The National Association of Motor Auctions has reported a significant, but unsurprising change in the used car market with a stark contrast in price movements between September and early October.
In September cars of all ages increased in price by just over 2%, with three-year old fleet cars faring slightly better at 3%.
However, interim figures issued by NAMA show that by the end of the second week in October, the 3% gain in the fleet sector had been completely reversed.
Average conversion rates reached a four-month high of 77% last month, but by the second week of October a combination of additional auction supply and a reduction in demand, eroded this figure to close to 70% and falling.
Given the high probability that trading conditions will not improve in the coming weeks, it is critically important for vendors to secure the best prices for their entered stock and as the NAMA figures show below, the first bid is very often the best bid.
Andrew Hulme, NAMA chairman said: “Professional wholesale and auction buyers have more choice than at any time since the late spring and demand has become increasingly polarised.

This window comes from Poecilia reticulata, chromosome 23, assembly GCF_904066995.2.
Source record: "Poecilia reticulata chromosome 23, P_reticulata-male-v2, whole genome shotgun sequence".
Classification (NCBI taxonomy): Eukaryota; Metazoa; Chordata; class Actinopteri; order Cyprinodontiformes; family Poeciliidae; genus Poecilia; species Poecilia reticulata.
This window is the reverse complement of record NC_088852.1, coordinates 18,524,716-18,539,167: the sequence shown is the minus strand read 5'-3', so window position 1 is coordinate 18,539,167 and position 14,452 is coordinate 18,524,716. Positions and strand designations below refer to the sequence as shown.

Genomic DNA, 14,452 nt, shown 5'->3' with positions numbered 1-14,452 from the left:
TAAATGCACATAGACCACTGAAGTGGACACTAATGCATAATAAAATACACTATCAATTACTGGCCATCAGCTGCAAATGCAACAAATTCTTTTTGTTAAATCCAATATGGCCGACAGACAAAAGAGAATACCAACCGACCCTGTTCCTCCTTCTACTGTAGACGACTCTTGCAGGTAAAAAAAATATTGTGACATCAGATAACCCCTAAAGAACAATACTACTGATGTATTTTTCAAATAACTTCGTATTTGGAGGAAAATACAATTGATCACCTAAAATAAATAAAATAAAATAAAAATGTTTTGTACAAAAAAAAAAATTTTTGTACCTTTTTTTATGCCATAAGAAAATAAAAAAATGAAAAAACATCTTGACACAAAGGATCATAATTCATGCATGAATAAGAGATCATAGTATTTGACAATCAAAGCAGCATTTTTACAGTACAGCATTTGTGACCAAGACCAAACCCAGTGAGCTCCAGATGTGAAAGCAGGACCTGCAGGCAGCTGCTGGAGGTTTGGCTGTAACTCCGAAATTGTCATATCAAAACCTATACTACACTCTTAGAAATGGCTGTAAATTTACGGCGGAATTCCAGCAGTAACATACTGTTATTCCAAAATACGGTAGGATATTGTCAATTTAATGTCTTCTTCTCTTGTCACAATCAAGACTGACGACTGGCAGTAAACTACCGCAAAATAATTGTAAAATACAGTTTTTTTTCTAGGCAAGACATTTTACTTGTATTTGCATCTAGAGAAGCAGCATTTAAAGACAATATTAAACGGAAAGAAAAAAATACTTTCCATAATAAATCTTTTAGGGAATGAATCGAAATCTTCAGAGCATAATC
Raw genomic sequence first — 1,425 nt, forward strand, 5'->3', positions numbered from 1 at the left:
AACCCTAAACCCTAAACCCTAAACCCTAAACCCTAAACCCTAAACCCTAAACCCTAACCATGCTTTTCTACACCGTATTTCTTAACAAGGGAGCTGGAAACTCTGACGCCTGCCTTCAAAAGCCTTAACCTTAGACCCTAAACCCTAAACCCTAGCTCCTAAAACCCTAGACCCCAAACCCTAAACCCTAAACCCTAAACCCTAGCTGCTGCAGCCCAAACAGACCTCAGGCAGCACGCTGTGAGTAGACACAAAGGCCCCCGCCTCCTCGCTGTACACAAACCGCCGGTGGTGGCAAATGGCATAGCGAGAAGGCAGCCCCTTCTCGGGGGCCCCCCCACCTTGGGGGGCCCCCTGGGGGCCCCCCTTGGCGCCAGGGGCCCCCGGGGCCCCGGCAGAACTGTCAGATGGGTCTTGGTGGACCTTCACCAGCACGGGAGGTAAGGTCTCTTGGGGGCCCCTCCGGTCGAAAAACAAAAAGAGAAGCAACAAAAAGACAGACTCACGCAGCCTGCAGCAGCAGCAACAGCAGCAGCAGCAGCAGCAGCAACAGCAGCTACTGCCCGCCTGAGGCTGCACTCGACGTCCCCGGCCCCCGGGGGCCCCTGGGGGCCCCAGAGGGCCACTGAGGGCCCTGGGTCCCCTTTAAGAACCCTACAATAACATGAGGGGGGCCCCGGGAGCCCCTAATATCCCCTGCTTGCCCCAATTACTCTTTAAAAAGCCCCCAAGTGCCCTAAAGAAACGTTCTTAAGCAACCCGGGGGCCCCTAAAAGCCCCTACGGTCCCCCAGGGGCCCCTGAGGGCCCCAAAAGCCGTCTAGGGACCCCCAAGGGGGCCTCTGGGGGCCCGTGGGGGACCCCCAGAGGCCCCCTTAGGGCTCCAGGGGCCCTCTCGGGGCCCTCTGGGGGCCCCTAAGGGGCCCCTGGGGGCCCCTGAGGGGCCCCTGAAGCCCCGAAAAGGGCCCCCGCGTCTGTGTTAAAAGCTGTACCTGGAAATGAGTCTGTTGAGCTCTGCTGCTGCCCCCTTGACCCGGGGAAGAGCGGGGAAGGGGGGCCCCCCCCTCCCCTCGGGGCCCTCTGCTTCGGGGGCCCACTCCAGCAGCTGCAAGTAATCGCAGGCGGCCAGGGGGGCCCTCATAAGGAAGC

“Values remain healthy for Grade 1 and 2 cars largely due to the ongoing shortage of retail ready stock, but there is little appetite for Grade 4 and 5 stock unless it is realistically valued to sell.
“Buyers factor in the real cost of refurbishment and downtime financing and simply deduct that from their bidding, because they want cars to retail today, not to sit in refurb shops for up to 28 days.
“Vendors must focus on their least attractive vehicles and invest in appearance re-conditioning and refurbishment to generate buyer interest. This will address the current build-up of unsold, multiple entered stock that is starting to clog the arteries of the wholesale market.
“Sellers must recognise the absolute realities of the market – they are unlikely to achieve Cap Clean prices for Cap Average cars and, if further proof were needed, September’s data records a price differential of £900 between first time sales and subsequent sales.
“There is every reason to believe there will be an increase in poor quality stock coming into the market over the next eight weeks, yet little indication that retail activity and wholesale demand will improve during that period.
“It will ultimately be seen as an act of good management if these conditions are interpreted pragmatically and all remarketing teams need to ask themselves “why should we sell a vehicle for less next month when we can sell it today for more?” We can be sure that Finance Directors will be asking the very same questions.”